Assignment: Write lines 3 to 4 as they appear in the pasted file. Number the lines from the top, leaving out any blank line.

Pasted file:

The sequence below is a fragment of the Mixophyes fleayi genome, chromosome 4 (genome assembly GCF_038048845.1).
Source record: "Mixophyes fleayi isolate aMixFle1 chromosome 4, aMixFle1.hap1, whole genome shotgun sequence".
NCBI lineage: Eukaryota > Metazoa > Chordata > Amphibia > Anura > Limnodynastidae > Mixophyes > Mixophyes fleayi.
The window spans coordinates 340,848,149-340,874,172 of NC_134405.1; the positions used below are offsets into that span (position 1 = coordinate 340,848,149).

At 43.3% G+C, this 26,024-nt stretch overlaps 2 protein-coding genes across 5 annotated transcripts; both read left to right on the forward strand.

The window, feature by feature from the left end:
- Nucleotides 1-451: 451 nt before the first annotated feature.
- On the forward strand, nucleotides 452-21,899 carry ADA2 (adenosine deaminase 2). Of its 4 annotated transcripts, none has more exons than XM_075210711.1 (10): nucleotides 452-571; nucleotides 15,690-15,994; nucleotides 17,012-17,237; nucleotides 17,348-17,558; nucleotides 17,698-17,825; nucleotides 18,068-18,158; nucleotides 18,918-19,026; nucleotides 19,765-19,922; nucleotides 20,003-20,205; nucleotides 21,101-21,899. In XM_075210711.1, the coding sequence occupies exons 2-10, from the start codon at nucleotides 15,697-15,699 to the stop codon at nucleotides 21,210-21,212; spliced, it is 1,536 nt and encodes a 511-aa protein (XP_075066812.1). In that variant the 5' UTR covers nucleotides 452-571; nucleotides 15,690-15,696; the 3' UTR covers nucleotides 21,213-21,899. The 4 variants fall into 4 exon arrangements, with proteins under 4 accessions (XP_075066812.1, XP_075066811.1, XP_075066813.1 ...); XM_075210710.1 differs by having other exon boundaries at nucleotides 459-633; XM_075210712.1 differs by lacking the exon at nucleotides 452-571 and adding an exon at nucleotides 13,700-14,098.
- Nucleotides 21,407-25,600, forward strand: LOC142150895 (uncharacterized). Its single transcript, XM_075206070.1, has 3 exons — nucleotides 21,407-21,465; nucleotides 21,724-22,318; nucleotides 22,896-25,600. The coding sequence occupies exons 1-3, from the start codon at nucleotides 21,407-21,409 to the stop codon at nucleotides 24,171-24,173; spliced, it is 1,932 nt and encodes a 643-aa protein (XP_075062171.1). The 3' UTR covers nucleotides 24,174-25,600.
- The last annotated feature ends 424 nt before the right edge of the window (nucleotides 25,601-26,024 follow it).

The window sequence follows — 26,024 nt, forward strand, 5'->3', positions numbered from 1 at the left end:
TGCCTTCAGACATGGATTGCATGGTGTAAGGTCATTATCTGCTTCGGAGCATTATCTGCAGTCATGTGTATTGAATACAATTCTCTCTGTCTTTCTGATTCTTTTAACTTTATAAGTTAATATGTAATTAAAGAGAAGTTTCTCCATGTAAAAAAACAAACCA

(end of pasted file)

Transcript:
NCBI lineage: Eukaryota > Metazoa > Chordata > Amphibia > Anura > Limnodynastidae > Mixophyes > Mixophyes fleayi.
The window spans coordinates 340,848,149-340,874,172 of NC_134405.1; the positions used below are offsets into that span (position 1 = coordinate 340,848,149).